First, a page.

What that means is that the histogram displayed by the camera is not 100% correct. It might show overexposure (data climbing up the right side of the graph) when in fact there is no overexposure.

Technically Correct Is Not Necessarily Beautiful

“To photograph: it is to put on the same line of sight the head, the eye and the heart.” ― Henri Cartier-Bresson

A good photo has to transmit an emotion to the viewer. Photography is an art, it’s not simply a copy of reality.

Look at these photos:

pennie smith the clash london calling
Pennie Smith – The Clash London Calling
cartier bresson decisive moment man jumping over water
Cartier Bresson – Decisive Moment

They are by far not technically correct. But their artistic value is undeniable.

So remember:

Photography is an art, a craft and a science.  Use your mind, your heart and your soul to take a great photograph.

The Infamous Aperture/Shutter Speed/ISO Triangle

Most will say:

Find the right balance between aperture, shutter speed and the ISO and you will get the right exposure.

This is called “Aperture/Shutter Speed/ISO Triangle”. This technique can be very useful because it’s easy to understand.

I covered the details about this technique in the previous post 3 Powerful Photography Secrets For Mastering DSLR Manual Mode.

A word of caution:

The triangle is a comfortable tool, but it’s not entirely accurate. This is one of the point that really stirred up the debate with the more advanced photographers. One of them even called the triangle BS.

So, why is that?

Because the triangle does not take into account exposure. And when I say exposure, I mean the quantity of light that the sensor receives.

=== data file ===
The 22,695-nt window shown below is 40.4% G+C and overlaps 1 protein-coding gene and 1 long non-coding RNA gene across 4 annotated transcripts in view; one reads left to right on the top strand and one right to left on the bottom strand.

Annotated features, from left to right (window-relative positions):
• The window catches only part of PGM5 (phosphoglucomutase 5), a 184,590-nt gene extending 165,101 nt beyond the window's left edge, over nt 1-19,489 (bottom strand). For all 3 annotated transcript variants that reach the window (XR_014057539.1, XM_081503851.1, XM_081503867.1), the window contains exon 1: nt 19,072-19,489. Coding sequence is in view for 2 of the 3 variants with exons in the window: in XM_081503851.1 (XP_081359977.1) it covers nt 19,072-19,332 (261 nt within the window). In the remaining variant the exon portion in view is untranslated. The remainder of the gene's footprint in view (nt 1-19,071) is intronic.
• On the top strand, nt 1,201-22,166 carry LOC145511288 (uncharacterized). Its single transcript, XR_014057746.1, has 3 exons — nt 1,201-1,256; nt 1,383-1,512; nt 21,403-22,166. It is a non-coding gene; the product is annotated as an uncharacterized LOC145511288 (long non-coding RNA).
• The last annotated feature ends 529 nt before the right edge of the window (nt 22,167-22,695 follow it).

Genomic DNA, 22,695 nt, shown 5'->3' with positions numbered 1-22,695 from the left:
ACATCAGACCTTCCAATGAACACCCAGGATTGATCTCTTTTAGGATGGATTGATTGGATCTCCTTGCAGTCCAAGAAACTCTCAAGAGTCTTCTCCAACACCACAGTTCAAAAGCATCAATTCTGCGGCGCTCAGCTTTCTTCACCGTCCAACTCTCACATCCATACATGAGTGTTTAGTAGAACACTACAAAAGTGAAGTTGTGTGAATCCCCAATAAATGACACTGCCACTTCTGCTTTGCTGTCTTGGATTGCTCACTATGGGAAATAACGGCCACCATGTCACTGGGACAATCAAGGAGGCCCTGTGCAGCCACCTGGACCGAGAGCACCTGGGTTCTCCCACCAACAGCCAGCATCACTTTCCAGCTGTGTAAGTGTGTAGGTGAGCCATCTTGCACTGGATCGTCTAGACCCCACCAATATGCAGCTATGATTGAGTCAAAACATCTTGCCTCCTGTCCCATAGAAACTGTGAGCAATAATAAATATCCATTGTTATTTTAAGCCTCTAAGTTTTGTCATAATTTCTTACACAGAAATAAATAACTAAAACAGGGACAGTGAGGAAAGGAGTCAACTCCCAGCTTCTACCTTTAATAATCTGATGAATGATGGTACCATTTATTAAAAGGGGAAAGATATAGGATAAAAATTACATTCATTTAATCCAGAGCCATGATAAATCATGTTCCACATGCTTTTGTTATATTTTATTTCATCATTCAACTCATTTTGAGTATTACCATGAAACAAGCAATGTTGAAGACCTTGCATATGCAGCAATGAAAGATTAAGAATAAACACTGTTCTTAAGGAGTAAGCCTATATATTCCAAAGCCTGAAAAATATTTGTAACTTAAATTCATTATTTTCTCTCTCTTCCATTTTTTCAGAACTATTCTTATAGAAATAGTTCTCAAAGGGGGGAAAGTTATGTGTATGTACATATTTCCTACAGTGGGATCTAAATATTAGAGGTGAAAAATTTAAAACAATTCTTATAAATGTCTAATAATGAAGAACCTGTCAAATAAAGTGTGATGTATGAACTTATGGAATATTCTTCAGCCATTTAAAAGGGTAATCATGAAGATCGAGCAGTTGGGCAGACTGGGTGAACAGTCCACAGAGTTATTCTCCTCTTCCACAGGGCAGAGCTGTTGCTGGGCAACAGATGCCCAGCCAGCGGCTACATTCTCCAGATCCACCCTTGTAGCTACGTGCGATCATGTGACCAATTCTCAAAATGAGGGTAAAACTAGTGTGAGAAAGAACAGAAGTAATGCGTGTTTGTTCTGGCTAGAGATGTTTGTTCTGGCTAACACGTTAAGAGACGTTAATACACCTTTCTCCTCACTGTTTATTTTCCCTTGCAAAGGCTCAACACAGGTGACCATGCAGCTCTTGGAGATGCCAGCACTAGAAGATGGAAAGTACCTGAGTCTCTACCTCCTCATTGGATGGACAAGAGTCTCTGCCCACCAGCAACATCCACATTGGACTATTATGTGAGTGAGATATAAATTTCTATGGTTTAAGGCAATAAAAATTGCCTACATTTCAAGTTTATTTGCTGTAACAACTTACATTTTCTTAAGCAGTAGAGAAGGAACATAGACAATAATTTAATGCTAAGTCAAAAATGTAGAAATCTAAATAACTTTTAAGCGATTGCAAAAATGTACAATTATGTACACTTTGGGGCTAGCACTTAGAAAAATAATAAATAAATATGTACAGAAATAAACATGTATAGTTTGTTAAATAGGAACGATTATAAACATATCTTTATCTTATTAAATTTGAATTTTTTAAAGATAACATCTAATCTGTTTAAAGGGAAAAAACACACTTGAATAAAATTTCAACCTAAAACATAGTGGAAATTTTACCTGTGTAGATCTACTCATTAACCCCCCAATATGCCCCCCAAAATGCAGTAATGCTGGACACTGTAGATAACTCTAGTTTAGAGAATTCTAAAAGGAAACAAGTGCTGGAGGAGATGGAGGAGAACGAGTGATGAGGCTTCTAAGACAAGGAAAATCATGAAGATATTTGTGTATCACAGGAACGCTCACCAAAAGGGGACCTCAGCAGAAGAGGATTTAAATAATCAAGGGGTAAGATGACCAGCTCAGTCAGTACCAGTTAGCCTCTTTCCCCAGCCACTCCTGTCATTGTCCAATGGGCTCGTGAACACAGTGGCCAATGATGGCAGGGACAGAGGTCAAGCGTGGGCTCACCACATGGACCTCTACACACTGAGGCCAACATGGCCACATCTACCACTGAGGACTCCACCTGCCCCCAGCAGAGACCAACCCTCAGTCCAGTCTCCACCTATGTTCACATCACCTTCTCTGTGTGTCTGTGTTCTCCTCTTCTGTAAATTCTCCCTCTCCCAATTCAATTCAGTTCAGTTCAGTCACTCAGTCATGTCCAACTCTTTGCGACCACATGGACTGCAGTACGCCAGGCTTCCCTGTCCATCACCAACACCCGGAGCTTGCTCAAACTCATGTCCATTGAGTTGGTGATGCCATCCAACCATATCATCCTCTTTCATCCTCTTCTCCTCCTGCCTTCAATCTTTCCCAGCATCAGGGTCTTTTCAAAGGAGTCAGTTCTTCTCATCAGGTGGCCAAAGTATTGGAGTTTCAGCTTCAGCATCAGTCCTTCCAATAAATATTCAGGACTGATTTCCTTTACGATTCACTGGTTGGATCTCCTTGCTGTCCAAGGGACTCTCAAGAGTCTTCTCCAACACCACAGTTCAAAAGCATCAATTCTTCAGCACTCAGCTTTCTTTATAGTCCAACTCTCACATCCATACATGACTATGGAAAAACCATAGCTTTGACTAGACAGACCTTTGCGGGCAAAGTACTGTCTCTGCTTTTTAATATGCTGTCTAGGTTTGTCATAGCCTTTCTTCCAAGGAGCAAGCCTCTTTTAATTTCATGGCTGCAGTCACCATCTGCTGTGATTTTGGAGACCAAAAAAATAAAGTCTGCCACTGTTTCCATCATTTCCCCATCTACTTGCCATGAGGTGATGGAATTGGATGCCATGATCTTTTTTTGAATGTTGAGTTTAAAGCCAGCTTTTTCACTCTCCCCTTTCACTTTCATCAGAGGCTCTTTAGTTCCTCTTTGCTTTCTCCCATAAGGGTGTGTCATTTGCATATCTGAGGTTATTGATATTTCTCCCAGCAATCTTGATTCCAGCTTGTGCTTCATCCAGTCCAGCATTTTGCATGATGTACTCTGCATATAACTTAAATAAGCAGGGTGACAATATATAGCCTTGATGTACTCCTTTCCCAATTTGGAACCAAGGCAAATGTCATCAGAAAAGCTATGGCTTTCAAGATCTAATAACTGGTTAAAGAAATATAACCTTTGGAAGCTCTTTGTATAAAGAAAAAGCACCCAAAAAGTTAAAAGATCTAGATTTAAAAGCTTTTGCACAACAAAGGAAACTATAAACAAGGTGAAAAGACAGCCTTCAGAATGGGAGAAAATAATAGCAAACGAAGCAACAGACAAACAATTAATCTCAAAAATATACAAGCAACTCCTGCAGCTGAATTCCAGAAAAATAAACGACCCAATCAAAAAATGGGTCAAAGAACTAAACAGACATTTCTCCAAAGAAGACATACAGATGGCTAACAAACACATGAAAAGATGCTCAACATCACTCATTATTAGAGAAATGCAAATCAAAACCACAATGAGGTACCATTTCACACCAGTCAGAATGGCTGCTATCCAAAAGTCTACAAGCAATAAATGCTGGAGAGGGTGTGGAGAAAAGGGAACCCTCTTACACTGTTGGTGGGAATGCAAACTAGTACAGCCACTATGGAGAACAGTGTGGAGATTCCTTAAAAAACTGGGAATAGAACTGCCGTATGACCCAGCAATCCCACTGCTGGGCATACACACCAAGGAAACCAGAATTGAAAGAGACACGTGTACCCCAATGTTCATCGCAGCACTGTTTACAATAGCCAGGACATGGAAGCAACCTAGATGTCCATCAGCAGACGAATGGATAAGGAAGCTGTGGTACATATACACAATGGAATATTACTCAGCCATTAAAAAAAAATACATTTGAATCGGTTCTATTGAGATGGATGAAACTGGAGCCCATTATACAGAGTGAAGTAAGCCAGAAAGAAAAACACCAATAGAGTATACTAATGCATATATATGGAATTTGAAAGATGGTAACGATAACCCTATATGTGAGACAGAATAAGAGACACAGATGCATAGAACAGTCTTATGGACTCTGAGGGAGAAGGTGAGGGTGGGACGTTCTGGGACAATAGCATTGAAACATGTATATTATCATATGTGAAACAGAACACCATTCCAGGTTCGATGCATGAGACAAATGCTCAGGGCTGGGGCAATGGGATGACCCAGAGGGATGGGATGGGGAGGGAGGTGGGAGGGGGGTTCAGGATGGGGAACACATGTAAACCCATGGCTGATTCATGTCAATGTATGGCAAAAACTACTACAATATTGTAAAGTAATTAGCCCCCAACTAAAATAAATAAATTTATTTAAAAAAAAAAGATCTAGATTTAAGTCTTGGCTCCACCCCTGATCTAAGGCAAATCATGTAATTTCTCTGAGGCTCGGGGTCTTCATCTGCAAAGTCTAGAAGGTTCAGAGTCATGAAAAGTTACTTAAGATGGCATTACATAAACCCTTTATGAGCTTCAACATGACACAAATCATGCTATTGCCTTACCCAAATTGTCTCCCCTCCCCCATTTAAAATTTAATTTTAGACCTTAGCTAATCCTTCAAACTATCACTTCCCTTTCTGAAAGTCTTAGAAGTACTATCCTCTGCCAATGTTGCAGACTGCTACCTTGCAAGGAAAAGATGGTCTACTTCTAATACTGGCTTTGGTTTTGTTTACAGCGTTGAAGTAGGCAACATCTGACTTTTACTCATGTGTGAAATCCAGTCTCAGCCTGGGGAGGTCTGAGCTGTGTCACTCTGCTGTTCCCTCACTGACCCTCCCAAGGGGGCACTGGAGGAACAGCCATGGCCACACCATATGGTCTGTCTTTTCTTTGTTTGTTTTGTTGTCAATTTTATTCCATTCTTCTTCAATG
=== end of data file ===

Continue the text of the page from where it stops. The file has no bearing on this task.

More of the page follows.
When learning about the triangle one might get absorbed with getting the 3 values aligned, forgetting about the actual light in the scene you are shooting.

Remember, you are shooting the light that bounces off your subject.

When using the triangle, the convention is that a higher ISO will result in a photo with more noise.

But that’s not entirely accurate.

This may go against everything you’ve heard so far. The shutter speed and aperture settings might impact noise more than the ISO setting.

If you want to know how and why, read the next section about ISO invariance.

ISO Invariance – Increasing the ISO Does NOT Increase the Noise

I hear this all the time

If you increase the ISO you will get a noisy picture.

That will lead to the conclusion that ISO is the only factor influencing noise in your photos.

That is simply not true.

Let’s first see what causes noise.

Basically, there are two sources for noise: shot noise and electronic noise.

Shot noise

In nature light is not uniform. It’s composed of small particles called photons. These photons hit the sensor and that’s how the image is composed.

Because these photons hit the sensor at random intervals the information captured is not uniform. That’s how you get noise.

It’s all about statistics. The more data you collect, the more accurate the results. Inherently, areas receiving less light will bounce less photons, areas well light will bounce more photons.

That is why darker areas will produce more noise in the picture. So you need to collect more photons from those areas. To do that you need to increase the exposure – or the amount of light that the sensor takes into account.

The ratio between the quantity of light information collected and the noise is called signal-to-noise ratio.

To get smooth photos you need to maximize this signal-to-noise ratio.

Electronic Noise